Wednesday, 27 July 2016

Fieldwork 2016 - on the last week already!

 Commentary by Gary Haskins

Gary Haskins joined the Icelandic Orca project fieldwork this season as a skipper. This blog post is about his experience over the first 3 weeks with us.

We have been testing out the feasibility of utilising a land based crew to monitor and track orca movements using a theodolite. This system allows us to record the positions and movements of whales, boats, tidal flows/upwellings, etc., on map in real time. This is cool as firstly the land based team can direct boat teams on the location of whales, but also you get large scale movement and behavioural data that can be then related to lots of environmental factors or even boats in the area. This gets even cooler when you place a listening device, moored at sea visible from the land station so that behavioural activity can then be monitored in conjunction with ‘listening in’ on the associated vocalisations a’ la the NSA. Unlike the NSA however, we welcome whistle blowing.

This is all good in theory (and in practice eventually) but theodolites are fickle beasts, otherwise known as pieces of precision equipment. They have to be set up carefully and once set up, they must not be knocked. They become difficult to use at rock concerts, and I imagine they are a right pain in Space, but of more relevance they are a bit iffy in windy places. It turns out that our land observation point, Stórhöfði, is the windiest place in Iceland. Literally. (The actual meaning of literally, not the silly new meaning, where literally has literally become the antithesis of itself).

OMG! Jen was so happy to be collecting data she literally died.

In short the theodolite has to be levelled and any movement by a tiny margin will give false or no readings. Therefore wind can hinder the set up. But, we went from taking two patience sapping hours to being able to do it effectively and accurately in 10 minutes. We successfully tracked orca and collected some nice data on minke presence and movements for our undergrad student, Jenifer Stollery. We even recorded a sneaky anomalously pigmented (white) harbour porpoise calf.

A porpoise is in this picture somewhere. Photo by Jen Stollery.

Other than that I have been skippering the boat, helping out with Photo-ID and bit of acoustics and anywhere that I can try and lend a hand. Our main goal this week has been to acquire biopsy samples from orca using an ARTS system. The ARTS fires a dart that takes a small sample from the whale (its harmless) and allow all sorts of information to be determined; diet, movements, sex, relatedness, pollutant load. Again, great sounding in theory but in practice it can be pretty tricky to get close enough to these animals. According to Craig Matkin, they act like ‘offshores’. That basically means they are boat shy and have a circle of trust, of about 25 or more meters. We can biopsy up to about 18 m so gaining access is a case of softly, softly catchee monkey. But man, those last few moments, as we edge ever closer, timing our gentle arrival to the last surface of our target animal before it dives… could cut the air with a theodolite.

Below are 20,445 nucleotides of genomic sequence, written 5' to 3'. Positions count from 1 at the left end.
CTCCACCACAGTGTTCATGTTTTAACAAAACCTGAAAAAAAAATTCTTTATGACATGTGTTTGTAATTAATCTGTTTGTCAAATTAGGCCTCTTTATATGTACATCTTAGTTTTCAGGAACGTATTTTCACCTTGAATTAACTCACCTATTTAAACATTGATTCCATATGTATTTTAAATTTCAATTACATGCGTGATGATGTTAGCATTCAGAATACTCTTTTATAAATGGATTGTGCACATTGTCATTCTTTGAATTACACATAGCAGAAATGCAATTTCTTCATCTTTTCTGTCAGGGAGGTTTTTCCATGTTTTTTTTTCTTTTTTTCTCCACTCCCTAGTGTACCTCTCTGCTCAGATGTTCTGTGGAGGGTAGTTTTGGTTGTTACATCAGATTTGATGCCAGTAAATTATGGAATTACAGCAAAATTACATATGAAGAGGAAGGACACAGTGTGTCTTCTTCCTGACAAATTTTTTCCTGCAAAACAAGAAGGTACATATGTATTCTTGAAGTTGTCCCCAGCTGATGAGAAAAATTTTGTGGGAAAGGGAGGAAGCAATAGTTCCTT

Miguel with the ARTS system, as we enter the circle of trust.

Celebrating a successful biopsy, Miguel claims all the credit and won't share the sweets.

As well as boat shy, twice now I have seen these orca porpoise at high speed away from incoming pilot whales. Admittedly there were lots of pilot whales charging in like madmen but there were perhaps over one hundred orca. In addition, a local fishermen was telling us about how the whales he sees from his boat always flee when the porpoise turn up. He insists its porpoise displacing them. Orca – you used to be cool man, what happened?

Scary pilot whales apparently.

N.B. I say they are wary and boat shy, and they are. All exempt our new favourite whale, IS423 – affectionately named by Miguel as Richie Cray-Cray. Whilst the others are playing hard to get, IS423 approaches the boat and swims in our wake, less than a metre from us, seemingly attracted to the bubbles produced by our engine. He is now too close to biopsy, obviously.

Thanks to all for having me as part of the team! It is greatly appreciated.